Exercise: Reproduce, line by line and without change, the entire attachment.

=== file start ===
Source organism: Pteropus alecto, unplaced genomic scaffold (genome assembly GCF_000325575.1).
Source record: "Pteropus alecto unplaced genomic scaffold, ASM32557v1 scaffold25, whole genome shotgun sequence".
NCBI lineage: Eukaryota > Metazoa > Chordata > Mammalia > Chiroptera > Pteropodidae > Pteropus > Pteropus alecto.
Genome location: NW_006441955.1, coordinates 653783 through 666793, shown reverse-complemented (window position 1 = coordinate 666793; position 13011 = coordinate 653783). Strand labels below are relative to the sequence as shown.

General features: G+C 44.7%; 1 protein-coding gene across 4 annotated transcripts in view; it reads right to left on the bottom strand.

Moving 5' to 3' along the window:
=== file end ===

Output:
Source organism: Pteropus alecto, unplaced genomic scaffold (genome assembly GCF_000325575.1).
Source record: "Pteropus alecto unplaced genomic scaffold, ASM32557v1 scaffold25, whole genome shotgun sequence".
NCBI lineage: Eukaryota > Metazoa > Chordata > Mammalia > Chiroptera > Pteropodidae > Pteropus > Pteropus alecto.
Genome location: NW_006441955.1, coordinates 653783 through 666793, shown reverse-complemented (window position 1 = coordinate 666793; position 13011 = coordinate 653783). Strand labels below are relative to the sequence as shown.

General features: G+C 44.7%; 1 protein-coding gene across 4 annotated transcripts in view; it reads right to left on the bottom strand.

Moving 5' to 3' along the window: